First of all, it is very unlikely that there was any preliminary investigation into this event, and it is extremely unlikely that there was a preliminary investigation that was done carefully and properly in accordance with modern procedures and standards.  Furthermore, most people in first century Palestine and the surrounding areas were illiterate, and could not read or write.  So, even if there was a generally proper initial investigation of this event, this probably would NOT have produced a full and accurate written record of the information gathered in that preliminary investigation.  So, the best that a follow-up investigator could do (assuming that the follow-up investigator was not the same person as the preliminary investigator) would be to discuss the event with the preliminary investigator to find out verbally what the preliminary investigator had discovered.  Such a verbal transmission of information would provide an INCOMPLETE and BIASED and INACCURATE collection of information relative to what was actually discovered by the preliminary investigator.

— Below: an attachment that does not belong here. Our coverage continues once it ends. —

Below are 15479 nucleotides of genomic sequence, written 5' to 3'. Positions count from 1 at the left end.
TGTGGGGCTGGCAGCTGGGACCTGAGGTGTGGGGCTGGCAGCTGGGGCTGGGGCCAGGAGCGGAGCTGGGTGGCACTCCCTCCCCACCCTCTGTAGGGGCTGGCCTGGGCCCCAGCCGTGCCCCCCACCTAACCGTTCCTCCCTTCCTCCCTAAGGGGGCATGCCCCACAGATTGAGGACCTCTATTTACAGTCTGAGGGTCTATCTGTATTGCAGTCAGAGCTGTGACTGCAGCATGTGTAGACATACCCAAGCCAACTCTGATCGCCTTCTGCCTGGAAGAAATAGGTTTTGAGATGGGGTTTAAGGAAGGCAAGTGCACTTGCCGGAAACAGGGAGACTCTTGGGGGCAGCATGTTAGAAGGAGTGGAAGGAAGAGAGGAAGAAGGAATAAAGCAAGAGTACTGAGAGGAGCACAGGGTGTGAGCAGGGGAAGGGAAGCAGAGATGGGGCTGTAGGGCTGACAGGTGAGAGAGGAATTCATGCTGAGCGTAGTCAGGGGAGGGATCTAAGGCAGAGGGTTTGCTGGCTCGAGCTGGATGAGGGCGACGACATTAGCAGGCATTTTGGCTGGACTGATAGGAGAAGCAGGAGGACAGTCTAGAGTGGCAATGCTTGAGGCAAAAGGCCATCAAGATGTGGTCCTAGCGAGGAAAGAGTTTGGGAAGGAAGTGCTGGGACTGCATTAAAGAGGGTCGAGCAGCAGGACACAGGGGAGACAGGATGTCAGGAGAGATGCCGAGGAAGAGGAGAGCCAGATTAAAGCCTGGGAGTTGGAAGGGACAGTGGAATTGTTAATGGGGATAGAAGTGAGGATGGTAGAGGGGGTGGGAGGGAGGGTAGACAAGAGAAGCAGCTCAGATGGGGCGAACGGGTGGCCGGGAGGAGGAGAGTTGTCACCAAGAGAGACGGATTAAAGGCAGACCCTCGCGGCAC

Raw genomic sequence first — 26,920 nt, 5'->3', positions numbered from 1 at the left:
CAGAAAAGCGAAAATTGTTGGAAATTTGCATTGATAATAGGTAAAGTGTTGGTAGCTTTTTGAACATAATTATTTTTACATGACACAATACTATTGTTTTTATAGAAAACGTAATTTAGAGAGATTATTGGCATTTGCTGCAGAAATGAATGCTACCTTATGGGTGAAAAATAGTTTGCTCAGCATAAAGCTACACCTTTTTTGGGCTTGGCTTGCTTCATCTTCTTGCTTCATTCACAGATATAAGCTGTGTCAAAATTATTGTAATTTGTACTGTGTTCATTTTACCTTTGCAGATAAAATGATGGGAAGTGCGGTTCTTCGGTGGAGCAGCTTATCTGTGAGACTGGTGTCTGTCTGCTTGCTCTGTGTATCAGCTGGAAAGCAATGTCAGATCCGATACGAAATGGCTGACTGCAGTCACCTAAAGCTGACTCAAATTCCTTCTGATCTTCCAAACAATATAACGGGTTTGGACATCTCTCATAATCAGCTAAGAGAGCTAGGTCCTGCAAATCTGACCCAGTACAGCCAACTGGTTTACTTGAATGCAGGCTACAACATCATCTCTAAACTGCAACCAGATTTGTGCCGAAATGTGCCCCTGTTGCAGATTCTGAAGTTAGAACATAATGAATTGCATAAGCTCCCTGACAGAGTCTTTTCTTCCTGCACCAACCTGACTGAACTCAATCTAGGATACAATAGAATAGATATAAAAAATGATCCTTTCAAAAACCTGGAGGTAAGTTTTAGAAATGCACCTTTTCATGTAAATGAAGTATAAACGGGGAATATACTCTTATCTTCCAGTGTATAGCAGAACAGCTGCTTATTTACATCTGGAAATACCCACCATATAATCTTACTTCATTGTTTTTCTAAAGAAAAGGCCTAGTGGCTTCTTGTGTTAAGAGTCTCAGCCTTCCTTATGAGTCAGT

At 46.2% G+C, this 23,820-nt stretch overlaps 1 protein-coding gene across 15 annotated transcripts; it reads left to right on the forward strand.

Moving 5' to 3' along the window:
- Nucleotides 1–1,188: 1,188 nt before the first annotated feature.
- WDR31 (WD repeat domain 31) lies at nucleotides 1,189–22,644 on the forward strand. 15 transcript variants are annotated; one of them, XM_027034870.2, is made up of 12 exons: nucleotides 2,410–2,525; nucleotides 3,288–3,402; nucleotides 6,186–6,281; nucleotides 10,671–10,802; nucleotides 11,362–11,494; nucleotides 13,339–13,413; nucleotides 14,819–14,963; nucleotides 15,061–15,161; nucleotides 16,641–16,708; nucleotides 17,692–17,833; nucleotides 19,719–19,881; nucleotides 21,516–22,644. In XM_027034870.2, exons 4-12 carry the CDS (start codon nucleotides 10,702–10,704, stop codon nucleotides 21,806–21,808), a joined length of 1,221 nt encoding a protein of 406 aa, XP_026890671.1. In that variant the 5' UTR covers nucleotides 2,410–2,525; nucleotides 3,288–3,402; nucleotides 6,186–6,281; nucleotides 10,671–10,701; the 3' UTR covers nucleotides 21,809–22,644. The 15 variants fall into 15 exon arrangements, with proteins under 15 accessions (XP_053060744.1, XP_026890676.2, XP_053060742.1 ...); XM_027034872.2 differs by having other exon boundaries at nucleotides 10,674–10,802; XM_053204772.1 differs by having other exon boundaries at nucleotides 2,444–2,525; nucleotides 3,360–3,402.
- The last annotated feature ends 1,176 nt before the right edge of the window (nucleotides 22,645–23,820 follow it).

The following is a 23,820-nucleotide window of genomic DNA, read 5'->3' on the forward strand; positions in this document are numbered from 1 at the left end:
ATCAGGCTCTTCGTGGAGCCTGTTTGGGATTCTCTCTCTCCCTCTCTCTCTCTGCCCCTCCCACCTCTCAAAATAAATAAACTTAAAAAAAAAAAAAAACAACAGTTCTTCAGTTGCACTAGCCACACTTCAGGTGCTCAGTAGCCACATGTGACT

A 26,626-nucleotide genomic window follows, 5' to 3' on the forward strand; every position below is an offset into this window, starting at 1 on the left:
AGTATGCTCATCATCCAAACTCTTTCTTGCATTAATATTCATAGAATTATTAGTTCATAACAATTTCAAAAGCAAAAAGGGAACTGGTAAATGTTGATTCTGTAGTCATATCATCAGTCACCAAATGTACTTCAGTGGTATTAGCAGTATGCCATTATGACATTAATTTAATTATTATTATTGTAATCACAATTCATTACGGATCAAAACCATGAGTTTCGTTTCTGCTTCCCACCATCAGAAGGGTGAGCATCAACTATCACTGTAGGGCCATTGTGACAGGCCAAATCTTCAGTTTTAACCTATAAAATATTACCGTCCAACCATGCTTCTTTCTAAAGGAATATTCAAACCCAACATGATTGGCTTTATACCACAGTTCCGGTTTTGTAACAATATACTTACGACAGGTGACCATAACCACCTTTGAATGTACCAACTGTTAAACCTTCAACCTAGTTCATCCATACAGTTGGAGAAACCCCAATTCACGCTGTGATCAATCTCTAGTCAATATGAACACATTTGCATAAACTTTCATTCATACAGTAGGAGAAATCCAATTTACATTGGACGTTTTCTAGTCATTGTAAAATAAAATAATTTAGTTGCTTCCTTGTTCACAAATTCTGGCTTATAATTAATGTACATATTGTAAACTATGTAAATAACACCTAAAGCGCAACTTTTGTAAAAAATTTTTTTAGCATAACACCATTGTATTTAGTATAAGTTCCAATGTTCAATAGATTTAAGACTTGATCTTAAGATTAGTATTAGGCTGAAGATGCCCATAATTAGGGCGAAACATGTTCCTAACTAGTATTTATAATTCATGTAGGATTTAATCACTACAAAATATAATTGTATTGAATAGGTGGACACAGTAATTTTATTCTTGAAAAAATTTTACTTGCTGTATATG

Second, it is very unlikely that there was any follow-up investigation of this event (even if we count an investigation that happens weeks or months after the event as being a “follow-up investigation” without there having been any “preliminary investigation” within hours or days of the event).  Even if there had been a follow-up investigation, there were no professional detectives in the first century, so an investigator probably would not have bothered to carefully “review available information” about the alleged appearance of Jesus prior to interviewing alleged witnesses of this event.  So, it is extremely unlikely that a follow-up investigator into the alleged appearance of Jesus to hundreds of witnesses carefully reviewed the available information about this event prior to interviewing the alleged witnesses.